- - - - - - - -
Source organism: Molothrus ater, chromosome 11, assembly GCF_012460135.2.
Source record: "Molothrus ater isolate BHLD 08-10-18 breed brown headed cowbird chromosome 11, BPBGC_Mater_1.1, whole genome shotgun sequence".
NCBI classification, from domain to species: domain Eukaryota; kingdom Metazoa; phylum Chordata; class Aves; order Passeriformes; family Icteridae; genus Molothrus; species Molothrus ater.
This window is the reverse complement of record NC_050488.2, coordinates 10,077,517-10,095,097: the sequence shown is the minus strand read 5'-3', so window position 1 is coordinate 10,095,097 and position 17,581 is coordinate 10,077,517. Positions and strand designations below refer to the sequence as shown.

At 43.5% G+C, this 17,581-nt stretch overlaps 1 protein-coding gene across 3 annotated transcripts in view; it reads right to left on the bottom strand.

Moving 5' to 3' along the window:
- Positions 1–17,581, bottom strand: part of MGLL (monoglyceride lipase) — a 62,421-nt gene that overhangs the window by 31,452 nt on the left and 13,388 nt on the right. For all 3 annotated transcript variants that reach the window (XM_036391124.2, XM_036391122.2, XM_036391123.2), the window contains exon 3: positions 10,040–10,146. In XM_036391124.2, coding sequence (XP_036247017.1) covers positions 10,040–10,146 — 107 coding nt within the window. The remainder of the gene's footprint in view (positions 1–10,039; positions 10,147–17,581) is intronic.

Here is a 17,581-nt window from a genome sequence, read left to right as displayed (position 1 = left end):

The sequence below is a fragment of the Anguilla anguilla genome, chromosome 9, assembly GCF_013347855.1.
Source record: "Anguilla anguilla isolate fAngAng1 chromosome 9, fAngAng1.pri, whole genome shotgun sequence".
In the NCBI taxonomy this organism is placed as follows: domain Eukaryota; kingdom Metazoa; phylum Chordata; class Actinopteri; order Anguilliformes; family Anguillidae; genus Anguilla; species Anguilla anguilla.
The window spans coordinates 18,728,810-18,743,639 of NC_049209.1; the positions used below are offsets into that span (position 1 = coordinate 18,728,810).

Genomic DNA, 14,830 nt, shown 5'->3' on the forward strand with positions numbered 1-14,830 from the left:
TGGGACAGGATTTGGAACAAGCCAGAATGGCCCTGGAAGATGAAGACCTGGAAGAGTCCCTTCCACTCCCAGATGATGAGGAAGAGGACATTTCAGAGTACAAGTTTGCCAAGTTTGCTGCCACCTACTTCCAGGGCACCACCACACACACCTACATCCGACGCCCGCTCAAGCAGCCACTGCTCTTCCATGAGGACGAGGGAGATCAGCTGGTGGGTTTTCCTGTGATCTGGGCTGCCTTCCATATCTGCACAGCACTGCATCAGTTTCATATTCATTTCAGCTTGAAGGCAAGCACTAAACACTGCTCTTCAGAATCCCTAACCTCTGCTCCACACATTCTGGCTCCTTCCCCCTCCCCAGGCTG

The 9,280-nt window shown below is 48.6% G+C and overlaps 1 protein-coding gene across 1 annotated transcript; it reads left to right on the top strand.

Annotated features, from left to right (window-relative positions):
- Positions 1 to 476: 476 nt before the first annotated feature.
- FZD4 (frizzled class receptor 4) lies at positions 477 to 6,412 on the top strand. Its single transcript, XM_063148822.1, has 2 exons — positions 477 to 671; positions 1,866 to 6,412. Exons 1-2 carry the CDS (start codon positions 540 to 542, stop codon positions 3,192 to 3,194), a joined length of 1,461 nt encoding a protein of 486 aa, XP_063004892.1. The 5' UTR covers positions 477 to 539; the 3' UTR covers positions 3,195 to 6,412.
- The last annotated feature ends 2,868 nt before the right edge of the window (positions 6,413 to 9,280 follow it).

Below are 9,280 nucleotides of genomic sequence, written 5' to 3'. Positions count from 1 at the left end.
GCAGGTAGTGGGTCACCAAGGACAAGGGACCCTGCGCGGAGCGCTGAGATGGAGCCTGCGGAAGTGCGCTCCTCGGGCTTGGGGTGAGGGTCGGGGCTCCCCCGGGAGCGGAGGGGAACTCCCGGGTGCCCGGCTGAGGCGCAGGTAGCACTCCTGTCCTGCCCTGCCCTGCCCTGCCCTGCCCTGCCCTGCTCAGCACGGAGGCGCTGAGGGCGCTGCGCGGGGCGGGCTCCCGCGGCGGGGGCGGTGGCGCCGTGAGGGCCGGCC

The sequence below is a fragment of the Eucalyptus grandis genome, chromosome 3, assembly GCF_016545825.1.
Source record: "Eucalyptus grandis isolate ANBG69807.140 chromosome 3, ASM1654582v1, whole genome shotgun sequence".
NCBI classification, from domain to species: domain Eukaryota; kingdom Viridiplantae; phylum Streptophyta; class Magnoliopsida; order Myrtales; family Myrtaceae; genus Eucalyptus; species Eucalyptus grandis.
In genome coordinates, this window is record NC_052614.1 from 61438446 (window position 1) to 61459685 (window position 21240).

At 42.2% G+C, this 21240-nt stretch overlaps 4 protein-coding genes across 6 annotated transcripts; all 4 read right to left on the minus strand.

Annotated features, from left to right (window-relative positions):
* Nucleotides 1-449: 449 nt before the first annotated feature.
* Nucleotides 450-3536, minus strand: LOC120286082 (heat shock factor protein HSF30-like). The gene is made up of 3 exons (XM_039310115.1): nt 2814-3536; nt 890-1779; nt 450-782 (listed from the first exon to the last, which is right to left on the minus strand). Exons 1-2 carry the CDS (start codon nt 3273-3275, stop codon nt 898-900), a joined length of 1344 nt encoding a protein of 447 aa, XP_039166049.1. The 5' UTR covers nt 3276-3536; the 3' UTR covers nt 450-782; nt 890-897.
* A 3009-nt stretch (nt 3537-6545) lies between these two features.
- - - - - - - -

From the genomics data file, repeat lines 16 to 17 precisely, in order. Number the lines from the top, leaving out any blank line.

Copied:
Annotated features, from left to right (window-relative positions):
- Positions 1 to 476: 476 nt before the first annotated feature.